Syracuse’s Gerry McNamara recalls ‘incredible environment’ in Albany in 2003

0

ALBANY — Syracuse men’s basketball assistant coach Gerry McNamara was honored on Thursday at Albany Capital Center, just a short walk uphill from where he helped the Orange reach the Final Four as a player 19 years ago.

McNamara starred as a freshman guard on the 2003 Syracuse team, which beat Auburn in the Sweet 16 and Oklahoma in the Elite Eight in front of orange-clad sellout crowds at MVP Arena (then Pepsi Arena) to earn a trip to the Final Four in New Orleans.

Syracuse, which also had one-and-done future NBA star Carmelo Anthony, then knocked off Texas and Kansas in the Big Easy to win its first national championship.

McNamara, back in town to receive the Inspiration Award at the Coaches vs. Cancer Basket “Ball,” recalled the home-court advantage the Orange had in Albany.

“The crowd,” McNamara said. “The fact that as soon as the bracket came out that year, we knew we were going to be in the East Region if we advanced to the Sweet 16, coming here. We knew that would be a big advantage for us. We obviously have an incredible fan base. I just remember the chants, ‘Let’s go Orange’ here. Incredible environment. I remember the Oklahoma game, kind of pulling away fairly easily in the second half (to a 63-47 win) and kind of like the last six or seven minutes of that game, knowing as it’s ticking away that you’re about to go to a Final Four. Very few feelings like it.”

The NCAA Tournament returns to MVP Arena in March for the first time since 2003 with first- and second-round games.

McNamara, 39, is entering his 12th season as an assistant under Syracuse coach Jim Boeheim, the Hall of Famer who recruited McNamara out of Scranton, Pa., and coached him while McNamara scored 2,099 career points and became a fan favorite.

Could McNamara eventually be the successor to Boeheim, 77, who’s entering his 47th season leading Syracuse? Boeheim told ESPN Radio in Syracuse last March there’s “a plan in place” for his retirement and successor. He declined to say when he’ll retire or who his replacement will be. He said he’ll have some input in the process but would not have the final say.

“I think that’s something he’s obviously got to clarify to a lot of people before I’m certainly going to be sharing his plan,” McNamara said Thursday. “He’s got to clarify that, not me.”

McNamara acknowledged he’s thought about someday leading the program.

“I mean, sure, I’d be lying if I said I didn’t,” McNamara said. “I love Syracuse. I’m very confident in what I bring to the table and my knowledge,  more so than anything the work ethic. I love Syracuse. I’ve been so blessed to raise my four children there, win a national championship, be to multiple Final Fours. It’s given me so many great memories … That’s the goal, is to be a head coach, and yeah, I love Syracuse as much as anybody can.”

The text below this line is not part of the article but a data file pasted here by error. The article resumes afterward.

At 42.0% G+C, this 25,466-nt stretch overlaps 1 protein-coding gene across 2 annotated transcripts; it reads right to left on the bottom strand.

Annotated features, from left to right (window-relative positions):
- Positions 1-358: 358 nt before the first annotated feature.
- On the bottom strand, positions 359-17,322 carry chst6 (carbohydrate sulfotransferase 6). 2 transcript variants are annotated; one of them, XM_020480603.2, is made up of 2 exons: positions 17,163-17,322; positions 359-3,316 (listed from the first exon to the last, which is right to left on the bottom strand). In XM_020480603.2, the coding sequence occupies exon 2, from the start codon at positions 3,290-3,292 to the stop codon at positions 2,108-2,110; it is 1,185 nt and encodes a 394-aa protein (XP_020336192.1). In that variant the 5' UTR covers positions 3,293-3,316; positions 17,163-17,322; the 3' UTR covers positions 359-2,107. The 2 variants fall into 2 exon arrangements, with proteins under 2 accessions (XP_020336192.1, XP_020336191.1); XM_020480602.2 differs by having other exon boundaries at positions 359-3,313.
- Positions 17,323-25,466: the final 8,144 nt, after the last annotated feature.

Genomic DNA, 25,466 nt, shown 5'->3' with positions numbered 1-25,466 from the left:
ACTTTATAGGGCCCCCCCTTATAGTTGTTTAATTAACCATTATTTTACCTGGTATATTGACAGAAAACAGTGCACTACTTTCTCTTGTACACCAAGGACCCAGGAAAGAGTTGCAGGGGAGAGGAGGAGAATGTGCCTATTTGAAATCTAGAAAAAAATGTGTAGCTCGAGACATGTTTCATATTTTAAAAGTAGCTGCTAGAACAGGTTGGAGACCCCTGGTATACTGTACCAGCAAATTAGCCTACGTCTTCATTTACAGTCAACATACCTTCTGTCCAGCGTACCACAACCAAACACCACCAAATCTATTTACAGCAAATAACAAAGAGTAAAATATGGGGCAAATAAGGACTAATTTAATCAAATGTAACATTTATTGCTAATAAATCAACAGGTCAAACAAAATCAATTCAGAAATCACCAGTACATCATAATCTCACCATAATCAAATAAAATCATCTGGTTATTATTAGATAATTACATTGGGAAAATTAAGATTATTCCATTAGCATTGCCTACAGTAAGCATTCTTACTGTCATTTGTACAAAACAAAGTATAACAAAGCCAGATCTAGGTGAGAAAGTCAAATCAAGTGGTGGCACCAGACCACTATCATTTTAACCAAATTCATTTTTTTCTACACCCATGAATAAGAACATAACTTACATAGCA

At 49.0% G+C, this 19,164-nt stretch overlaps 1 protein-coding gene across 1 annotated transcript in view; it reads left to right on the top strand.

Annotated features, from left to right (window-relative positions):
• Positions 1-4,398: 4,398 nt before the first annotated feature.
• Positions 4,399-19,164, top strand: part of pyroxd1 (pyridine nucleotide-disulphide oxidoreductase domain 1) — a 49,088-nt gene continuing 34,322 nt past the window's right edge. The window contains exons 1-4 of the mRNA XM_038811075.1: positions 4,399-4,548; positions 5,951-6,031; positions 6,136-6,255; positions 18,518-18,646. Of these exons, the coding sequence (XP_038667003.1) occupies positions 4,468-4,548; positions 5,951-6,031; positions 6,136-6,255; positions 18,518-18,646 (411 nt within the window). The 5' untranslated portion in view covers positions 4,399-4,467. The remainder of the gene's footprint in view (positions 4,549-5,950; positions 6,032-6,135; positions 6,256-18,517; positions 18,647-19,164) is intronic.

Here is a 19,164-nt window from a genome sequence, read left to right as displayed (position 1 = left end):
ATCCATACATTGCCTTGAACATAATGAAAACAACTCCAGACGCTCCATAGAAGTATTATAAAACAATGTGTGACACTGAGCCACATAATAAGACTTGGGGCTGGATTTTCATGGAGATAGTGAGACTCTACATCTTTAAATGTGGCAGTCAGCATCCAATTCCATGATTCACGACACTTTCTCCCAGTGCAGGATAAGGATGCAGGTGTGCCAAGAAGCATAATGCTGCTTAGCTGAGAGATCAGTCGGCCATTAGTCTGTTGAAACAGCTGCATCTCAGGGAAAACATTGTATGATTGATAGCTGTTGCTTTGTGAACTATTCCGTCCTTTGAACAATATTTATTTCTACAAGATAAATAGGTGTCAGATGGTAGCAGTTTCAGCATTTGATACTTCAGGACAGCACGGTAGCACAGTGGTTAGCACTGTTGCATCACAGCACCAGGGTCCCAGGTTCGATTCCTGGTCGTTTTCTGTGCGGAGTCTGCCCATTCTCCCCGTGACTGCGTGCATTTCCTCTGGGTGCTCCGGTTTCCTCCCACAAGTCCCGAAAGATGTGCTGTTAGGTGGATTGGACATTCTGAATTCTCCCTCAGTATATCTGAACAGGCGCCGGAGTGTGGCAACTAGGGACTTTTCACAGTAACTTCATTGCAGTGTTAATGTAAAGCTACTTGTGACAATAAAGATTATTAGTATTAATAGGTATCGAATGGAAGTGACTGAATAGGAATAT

Syracuse associate head coach Adrian Autry, a former Orange player also entering his 12th season as an assistant, is another obvious in-house candidate.

The Orange, coming off a 16-17 season, have a cast that includes senior guard Joe Girard III of Glens Falls, who averaged 13.8 points per game last season.

“I love working with (Girard),” McNamara said. “I love being around him. I love his energy. I can see his rejuvenation. He’s really excited about this upcoming year and he’s worked really hard to put himself in position to have a great one.”

McNamara talked about the significance of receiving the Inspiration Award. He said his family has been touched by cancer in the past three years.

“It means a lot,” he said. “I’ve been a part of Coaches vs. Cancer events since I came to Syracuse and coach Boeheim got me involved with that as a player. … These matter. These make a huge difference. The advancements are where we’re headed and the difference it can make and the amount of money that’s raised and it gets in the right hands.”

McNamara said Boeheim’s contributions to fighting cancer outweigh anything he’s accomplished on the basketball court.

Also honored on Thursday was the American Cancer Society’s Anthony Marino, executive vice president of the Northeast Region, who got the Champion of Hope Award. Marino founded the Basket “Ball” after seeing McNamara speak at an event in Syracuse. The Basket “Ball” has since raised more than $2.5 million over 17 years.

Tamarac students Evan Franz and Joseph Carista shared the Fighting Spirit Award for their ongoing battles against cancer.

FOLLOW US ON GOOGLE NEWS

 

Read original article here

Denial of responsibility! Vigour Times is an automatic aggregator of the all world’s media. In each content, the hyperlink to the primary source is specified. All trademarks belong to their rightful owners, all materials to their authors. If you are the owner of the content and do not want us to publish your materials, please contact us by email – [email protected]. The content will be deleted within 24 hours.

Leave a comment
Enable Notifications OK No thanks